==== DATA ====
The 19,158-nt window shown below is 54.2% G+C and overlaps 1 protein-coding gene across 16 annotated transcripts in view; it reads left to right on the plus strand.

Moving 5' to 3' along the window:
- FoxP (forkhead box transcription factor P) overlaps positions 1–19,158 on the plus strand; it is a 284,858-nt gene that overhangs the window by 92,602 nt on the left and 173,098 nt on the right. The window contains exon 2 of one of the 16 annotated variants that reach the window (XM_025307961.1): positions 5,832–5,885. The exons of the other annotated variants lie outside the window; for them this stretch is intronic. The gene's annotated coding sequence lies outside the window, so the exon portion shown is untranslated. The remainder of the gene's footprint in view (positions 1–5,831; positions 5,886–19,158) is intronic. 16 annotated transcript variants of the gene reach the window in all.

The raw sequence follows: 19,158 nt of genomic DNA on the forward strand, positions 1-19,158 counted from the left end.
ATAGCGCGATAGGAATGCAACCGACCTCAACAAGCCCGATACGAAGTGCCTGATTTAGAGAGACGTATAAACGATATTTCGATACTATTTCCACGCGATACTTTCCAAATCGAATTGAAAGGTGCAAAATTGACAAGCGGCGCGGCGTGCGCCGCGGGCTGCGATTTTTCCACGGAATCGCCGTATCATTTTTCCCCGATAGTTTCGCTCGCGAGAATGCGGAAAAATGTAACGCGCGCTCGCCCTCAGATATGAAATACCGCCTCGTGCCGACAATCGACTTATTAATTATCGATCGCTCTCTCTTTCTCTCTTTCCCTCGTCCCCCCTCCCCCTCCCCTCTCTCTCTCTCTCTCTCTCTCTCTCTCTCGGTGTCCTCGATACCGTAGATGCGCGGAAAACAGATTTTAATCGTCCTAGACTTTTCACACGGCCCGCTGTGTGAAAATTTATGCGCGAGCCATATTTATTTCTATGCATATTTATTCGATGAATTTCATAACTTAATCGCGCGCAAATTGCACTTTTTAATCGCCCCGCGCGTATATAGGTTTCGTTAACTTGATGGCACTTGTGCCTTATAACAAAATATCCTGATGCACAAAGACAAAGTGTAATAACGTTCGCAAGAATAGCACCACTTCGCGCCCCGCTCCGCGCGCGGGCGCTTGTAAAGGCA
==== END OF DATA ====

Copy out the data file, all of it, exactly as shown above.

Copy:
The 19,158-nt window shown below is 54.2% G+C and overlaps 1 protein-coding gene across 16 annotated transcripts in view; it reads left to right on the plus strand.

Moving 5' to 3' along the window:
- FoxP (forkhead box transcription factor P) overlaps positions 1–19,158 on the plus strand; it is a 284,858-nt gene that overhangs the window by 92,602 nt on the left and 173,098 nt on the right. The window contains exon 2 of one of the 16 annotated variants that reach the window (XM_025307961.1): positions 5,832–5,885. The exons of the other annotated variants lie outside the window; for them this stretch is intronic. The gene's annotated coding sequence lies outside the window, so the exon portion shown is untranslated. The remainder of the gene's footprint in view (positions 1–5,831; positions 5,886–19,158) is intronic. 16 annotated transcript variants of the gene reach the window in all.

The raw sequence follows: 19,158 nt of genomic DNA on the forward strand, positions 1-19,158 counted from the left end.
ATAGCGCGATAGGAATGCAACCGACCTCAACAAGCCCGATACGAAGTGCCTGATTTAGAGAGACGTATAAACGATATTTCGATACTATTTCCACGCGATACTTTCCAAATCGAATTGAAAGGTGCAAAATTGACAAGCGGCGCGGCGTGCGCCGCGGGCTGCGATTTTTCCACGGAATCGCCGTATCATTTTTCCCCGATAGTTTCGCTCGCGAGAATGCGGAAAAATGTAACGCGCGCTCGCCCTCAGATATGAAATACCGCCTCGTGCCGACAATCGACTTATTAATTATCGATCGCTCTCTCTTTCTCTCTTTCCCTCGTCCCCCCTCCCCCTCCCCTCTCTCTCTCTCTCTCTCTCTCTCTCTCTCGGTGTCCTCGATACCGTAGATGCGCGGAAAACAGATTTTAATCGTCCTAGACTTTTCACACGGCCCGCTGTGTGAAAATTTATGCGCGAGCCATATTTATTTCTATGCATATTTATTCGATGAATTTCATAACTTAATCGCGCGCAAATTGCACTTTTTAATCGCCCCGCGCGTATATAGGTTTCGTTAACTTGATGGCACTTGTGCCTTATAACAAAATATCCTGATGCACAAAGACAAAGTGTAATAACGTTCGCAAGAATAGCACCACTTCGCGCCCCGCTCCGCGCGCGGGCGCTTGTAAAGGCA